Mexico, of course, isn’t the last stop–everyone is headed for the border, and MS gangs are present in California, Oregon, Alaska, Texas, Nevada, Utah, Oklahoma, Illinois, Michigan, New York, Maryland, Virginia, North Carolina, Georgia, Florida and Washington, D.C. Most members are in the United States illegally.

The U.S. response to this wave of criminals from the south has been simple: round them up and deport them. In October, local and federal law enforcement conducted "Operation Fed Up" which resulted in more than 60 arrests of Mara Salvatrucha members in Charlotte, N.C., who were immediately processed for deportation.

The main tool used by judges to decide deportations such as these is a 1996 law that banishes illegal immigrants from the United States for life if they break the law, resulting in the biggest dragnet in U.S. history. More than half a million people have been captured and deported and their crimes range from petty theft to murder. According to government figures, in 2003, illegal criminals were being deported to more than 160 countries at a rate of one every seven minutes.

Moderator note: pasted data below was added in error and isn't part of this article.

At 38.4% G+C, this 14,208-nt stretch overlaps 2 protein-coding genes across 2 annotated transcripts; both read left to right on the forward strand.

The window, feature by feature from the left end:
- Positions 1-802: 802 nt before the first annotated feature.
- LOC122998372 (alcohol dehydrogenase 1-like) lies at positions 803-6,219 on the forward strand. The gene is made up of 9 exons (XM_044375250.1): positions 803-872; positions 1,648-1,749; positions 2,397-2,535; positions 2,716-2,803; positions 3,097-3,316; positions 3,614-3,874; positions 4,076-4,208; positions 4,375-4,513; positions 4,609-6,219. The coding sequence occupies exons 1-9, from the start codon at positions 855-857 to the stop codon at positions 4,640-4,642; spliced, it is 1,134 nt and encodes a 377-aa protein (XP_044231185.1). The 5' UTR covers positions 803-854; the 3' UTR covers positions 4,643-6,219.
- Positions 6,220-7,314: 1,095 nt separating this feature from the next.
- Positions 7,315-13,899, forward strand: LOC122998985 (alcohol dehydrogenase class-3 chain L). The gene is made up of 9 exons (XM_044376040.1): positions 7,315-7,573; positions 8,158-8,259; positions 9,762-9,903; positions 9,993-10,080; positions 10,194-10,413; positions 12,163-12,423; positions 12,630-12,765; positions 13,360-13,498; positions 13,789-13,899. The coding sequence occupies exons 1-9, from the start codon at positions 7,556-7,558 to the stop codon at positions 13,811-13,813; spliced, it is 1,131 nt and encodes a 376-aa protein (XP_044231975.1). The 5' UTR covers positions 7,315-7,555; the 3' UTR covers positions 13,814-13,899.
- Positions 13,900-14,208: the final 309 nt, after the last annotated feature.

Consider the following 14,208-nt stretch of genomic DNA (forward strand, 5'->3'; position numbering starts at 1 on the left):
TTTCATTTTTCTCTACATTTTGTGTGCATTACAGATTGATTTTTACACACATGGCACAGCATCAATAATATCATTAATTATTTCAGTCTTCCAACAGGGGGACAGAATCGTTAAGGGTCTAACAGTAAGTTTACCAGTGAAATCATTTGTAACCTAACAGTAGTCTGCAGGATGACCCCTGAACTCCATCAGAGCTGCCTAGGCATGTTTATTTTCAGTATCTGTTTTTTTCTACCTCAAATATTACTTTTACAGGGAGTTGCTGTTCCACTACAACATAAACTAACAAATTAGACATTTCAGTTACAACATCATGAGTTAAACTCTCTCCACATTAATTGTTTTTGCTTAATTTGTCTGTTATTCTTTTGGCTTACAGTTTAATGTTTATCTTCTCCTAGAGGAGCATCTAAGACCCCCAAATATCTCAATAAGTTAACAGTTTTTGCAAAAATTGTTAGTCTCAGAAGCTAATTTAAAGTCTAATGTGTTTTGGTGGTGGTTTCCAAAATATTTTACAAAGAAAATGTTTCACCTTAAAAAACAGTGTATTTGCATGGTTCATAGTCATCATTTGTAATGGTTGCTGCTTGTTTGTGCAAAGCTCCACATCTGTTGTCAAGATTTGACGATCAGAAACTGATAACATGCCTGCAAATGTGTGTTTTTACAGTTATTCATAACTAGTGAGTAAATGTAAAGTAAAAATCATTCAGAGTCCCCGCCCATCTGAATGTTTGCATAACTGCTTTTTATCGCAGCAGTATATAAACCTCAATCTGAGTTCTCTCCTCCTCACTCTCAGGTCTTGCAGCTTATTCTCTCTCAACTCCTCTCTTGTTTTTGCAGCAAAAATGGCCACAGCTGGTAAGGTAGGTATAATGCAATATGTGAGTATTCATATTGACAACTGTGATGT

This catch-all approach to the problem has certainly rid the U.S. of some violent criminals, but it’s also been disastrous on more than a few occasions. The law doesn’t discriminate between volatile MS members and generally law-abiding illegals who may have come to the United States as infants. This is what happened to Eddie and Edgar Garcia of Sanford, Colo. They’d crossed the border at ages 4 and 6 respectively, and their town was filled with stories of how they helped their neighbors, supported their parents, played high school football and made good grades. But when one of them was stopped for driving without a license, they were both deported to Palomas, Mexico, where they hadn’t been in 16 years and where they knew no one.

On a more global scale, the "deport them all and let their home governments sort them out" approach is overwhelming these criminals’ home governments, according to the results of a six-month investigation by the Associated Press. In Jamaica, one out of every 106 men over the age of 15 is a criminal deportee from the United States.

In Honduras, according to the latest figures from Interpol, murders increased from 1,615 in 1995 to 9,241 in 1998, after the first wave of what is now 7,000 criminal deportees.

"We’re sending back sophisticated criminals to unsophisticated, unindustrialized societies," says Valdez, the Orange County gang expert. "They overwhelm local authorities."

But sometimes, those who are sent back are the ones who tried to leave gang life to escape to something better: a home life where instead of robbery, assault and the fear of being murdered, a child looks forward to weekend soccer games and love from his family.

Homeboy without a home